BAE Systems has given its UK suppliers notice of its plans to produce a targeted 30% of parts for its Tempest fighter jet by Additive Manufacturing, reports Super155.
BAE’s warning notice comes as the UK aerospace supply chain feels the impact of a sharp downturn in demand for civilian aircraft due to the coronavirus (COVID-19) crisis.
It is expected that BAE’s suppliers will have to adapt to meet the Tempest programme’s aim to cut the cost and time needed to produce a complex combat aircraft in half.
The BAE team working on Tempest has already reportedly reduced the production time of one large part, located in the rear fuselage of the aircraft, from about two years to two months using Additive Manufacturing.
In the future, instead of ordering some components from suppliers, BAE may additively manufacture the parts in-house.
Charles Woodburn, BAE Chief Executive, stated, “To stay at the forefront of this strategically important industry, we have to radically change the way we design and build combat air systems.”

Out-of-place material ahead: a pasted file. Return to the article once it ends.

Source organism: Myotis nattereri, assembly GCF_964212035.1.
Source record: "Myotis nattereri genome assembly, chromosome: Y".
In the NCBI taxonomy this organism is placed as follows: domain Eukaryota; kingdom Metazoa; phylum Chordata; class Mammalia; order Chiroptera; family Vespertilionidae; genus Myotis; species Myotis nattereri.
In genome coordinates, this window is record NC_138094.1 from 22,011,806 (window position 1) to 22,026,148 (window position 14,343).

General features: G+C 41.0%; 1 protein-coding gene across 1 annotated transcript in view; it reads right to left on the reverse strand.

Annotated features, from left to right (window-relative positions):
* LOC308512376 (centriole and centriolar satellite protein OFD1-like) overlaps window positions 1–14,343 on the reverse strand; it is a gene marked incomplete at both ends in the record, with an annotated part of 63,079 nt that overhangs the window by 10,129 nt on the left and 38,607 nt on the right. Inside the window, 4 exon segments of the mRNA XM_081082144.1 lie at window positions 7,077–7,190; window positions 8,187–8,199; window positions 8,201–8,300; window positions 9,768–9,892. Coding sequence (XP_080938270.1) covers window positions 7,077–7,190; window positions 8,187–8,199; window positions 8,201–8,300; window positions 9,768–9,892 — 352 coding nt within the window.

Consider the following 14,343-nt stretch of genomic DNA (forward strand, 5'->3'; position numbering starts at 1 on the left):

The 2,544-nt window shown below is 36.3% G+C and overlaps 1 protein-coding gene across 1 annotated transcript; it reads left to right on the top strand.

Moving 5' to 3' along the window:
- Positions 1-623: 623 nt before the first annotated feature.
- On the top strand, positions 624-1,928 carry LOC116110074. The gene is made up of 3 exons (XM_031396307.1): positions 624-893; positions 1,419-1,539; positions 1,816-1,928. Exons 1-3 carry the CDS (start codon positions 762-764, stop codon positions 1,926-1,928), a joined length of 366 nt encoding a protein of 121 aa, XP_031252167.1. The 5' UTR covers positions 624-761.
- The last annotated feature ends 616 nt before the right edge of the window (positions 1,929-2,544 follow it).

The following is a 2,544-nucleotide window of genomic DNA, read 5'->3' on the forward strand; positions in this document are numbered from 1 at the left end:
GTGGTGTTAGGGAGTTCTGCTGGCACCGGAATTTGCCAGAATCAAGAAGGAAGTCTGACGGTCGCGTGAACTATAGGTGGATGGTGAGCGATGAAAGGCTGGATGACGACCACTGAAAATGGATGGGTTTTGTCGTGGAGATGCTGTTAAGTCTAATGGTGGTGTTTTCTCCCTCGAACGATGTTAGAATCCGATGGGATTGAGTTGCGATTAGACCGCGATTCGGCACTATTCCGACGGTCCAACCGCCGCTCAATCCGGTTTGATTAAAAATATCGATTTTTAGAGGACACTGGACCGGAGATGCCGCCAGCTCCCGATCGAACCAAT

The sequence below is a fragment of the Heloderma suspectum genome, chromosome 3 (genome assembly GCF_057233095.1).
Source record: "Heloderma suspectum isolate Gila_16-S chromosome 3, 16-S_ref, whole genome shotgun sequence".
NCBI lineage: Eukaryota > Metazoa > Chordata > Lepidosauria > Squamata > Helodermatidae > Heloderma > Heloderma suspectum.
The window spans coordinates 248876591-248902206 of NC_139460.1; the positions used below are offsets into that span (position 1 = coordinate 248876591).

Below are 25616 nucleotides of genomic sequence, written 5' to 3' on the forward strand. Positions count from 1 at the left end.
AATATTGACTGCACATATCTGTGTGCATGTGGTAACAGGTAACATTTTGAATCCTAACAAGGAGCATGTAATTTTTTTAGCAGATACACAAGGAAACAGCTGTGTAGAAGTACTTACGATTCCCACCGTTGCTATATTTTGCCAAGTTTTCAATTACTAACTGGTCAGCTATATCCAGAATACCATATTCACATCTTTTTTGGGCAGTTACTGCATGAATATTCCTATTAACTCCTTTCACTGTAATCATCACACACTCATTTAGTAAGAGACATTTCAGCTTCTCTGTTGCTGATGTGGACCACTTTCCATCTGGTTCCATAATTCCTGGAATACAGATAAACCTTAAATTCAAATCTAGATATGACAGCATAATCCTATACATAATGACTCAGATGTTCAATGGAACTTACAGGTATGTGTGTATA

David Holmes, BAE Manufacturing Director, explained that he expects new suppliers to join the Tempest programme, potentially from outside the aerospace industry, as a result of the new production targets..
“You may see traditional suppliers start to disappear,” he noted in an interview with the Financial Times. BAE is working with hundreds of suppliers on the Tempest programme.
AM was used to produce less than 1% of the parts on the Typhoon combat jet. BAE has also set a target of assembling 50% of the Tempest using robots, while no automation was used in the production of the Typhoon.
The manufacturing techniques identified for Tempest are reportedly being spun out into the Typhoon programme to prove their effectiveness. Early results are believed to have given BAE confidence that the target of halving the cost of Tempest’s development can be met, as long as the company has ‘an end to end supply chain’ that was fit for purpose.